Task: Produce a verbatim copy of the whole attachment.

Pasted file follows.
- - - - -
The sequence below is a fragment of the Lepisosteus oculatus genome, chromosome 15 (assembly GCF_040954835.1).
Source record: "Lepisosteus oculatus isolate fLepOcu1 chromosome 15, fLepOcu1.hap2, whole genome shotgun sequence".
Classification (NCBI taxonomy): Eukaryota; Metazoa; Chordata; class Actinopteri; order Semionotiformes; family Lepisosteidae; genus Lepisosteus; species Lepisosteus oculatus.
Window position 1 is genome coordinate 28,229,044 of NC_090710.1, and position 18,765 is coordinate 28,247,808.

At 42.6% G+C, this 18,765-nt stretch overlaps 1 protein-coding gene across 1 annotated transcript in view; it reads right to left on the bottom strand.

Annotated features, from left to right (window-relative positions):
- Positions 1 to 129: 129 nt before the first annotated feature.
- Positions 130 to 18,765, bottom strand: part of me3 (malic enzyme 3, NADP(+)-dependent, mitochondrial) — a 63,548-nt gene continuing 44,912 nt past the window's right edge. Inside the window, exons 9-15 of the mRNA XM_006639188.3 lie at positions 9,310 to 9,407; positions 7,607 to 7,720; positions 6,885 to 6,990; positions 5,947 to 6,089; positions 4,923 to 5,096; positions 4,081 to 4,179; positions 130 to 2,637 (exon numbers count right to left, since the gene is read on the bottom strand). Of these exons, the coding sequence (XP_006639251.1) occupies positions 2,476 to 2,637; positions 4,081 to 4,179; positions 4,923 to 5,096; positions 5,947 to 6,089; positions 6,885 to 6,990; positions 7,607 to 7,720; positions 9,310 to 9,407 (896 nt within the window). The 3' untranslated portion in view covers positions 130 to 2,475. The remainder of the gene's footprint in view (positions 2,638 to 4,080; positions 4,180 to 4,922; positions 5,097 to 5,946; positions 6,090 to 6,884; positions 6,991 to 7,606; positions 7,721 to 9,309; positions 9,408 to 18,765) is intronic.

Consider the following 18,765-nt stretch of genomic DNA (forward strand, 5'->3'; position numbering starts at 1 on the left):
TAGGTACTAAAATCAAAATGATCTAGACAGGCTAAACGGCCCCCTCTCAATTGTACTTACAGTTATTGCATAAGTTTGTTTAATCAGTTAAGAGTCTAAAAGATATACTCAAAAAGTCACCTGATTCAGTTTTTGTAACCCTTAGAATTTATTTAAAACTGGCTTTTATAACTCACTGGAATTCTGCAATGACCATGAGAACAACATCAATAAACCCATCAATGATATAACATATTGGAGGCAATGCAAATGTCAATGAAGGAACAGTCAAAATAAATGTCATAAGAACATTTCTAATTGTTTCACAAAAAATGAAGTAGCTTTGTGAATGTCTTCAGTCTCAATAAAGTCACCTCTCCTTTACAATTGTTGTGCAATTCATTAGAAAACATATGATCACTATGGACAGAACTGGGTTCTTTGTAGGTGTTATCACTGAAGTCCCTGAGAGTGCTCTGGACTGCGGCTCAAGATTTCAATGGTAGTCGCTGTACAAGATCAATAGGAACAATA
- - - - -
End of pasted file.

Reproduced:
The sequence below is a fragment of the Lepisosteus oculatus genome, chromosome 15 (assembly GCF_040954835.1).
Source record: "Lepisosteus oculatus isolate fLepOcu1 chromosome 15, fLepOcu1.hap2, whole genome shotgun sequence".
Classification (NCBI taxonomy): Eukaryota; Metazoa; Chordata; class Actinopteri; order Semionotiformes; family Lepisosteidae; genus Lepisosteus; species Lepisosteus oculatus.
Window position 1 is genome coordinate 28,229,044 of NC_090710.1, and position 18,765 is coordinate 28,247,808.

At 42.6% G+C, this 18,765-nt stretch overlaps 1 protein-coding gene across 1 annotated transcript in view; it reads right to left on the bottom strand.

Annotated features, from left to right (window-relative positions):
- Positions 1 to 129: 129 nt before the first annotated feature.
- Positions 130 to 18,765, bottom strand: part of me3 (malic enzyme 3, NADP(+)-dependent, mitochondrial) — a 63,548-nt gene continuing 44,912 nt past the window's right edge. Inside the window, exons 9-15 of the mRNA XM_006639188.3 lie at positions 9,310 to 9,407; positions 7,607 to 7,720; positions 6,885 to 6,990; positions 5,947 to 6,089; positions 4,923 to 5,096; positions 4,081 to 4,179; positions 130 to 2,637 (exon numbers count right to left, since the gene is read on the bottom strand). Of these exons, the coding sequence (XP_006639251.1) occupies positions 2,476 to 2,637; positions 4,081 to 4,179; positions 4,923 to 5,096; positions 5,947 to 6,089; positions 6,885 to 6,990; positions 7,607 to 7,720; positions 9,310 to 9,407 (896 nt within the window). The 3' untranslated portion in view covers positions 130 to 2,475. The remainder of the gene's footprint in view (positions 2,638 to 4,080; positions 4,180 to 4,922; positions 5,097 to 5,946; positions 6,090 to 6,884; positions 6,991 to 7,606; positions 7,721 to 9,309; positions 9,408 to 18,765) is intronic.

Consider the following 18,765-nt stretch of genomic DNA (forward strand, 5'->3'; position numbering starts at 1 on the left):
TAGGTACTAAAATCAAAATGATCTAGACAGGCTAAACGGCCCCCTCTCAATTGTACTTACAGTTATTGCATAAGTTTGTTTAATCAGTTAAGAGTCTAAAAGATATACTCAAAAAGTCACCTGATTCAGTTTTTGTAACCCTTAGAATTTATTTAAAACTGGCTTTTATAACTCACTGGAATTCTGCAATGACCATGAGAACAACATCAATAAACCCATCAATGATATAACATATTGGAGGCAATGCAAATGTCAATGAAGGAACAGTCAAAATAAATGTCATAAGAACATTTCTAATTGTTTCACAAAAAATGAAGTAGCTTTGTGAATGTCTTCAGTCTCAATAAAGTCACCTCTCCTTTACAATTGTTGTGCAATTCATTAGAAAACATATGATCACTATGGACAGAACTGGGTTCTTTGTAGGTGTTATCACTGAAGTCCCTGAGAGTGCTCTGGACTGCGGCTCAAGATTTCAATGGTAGTCGCTGTACAAGATCAATAGGAACAATA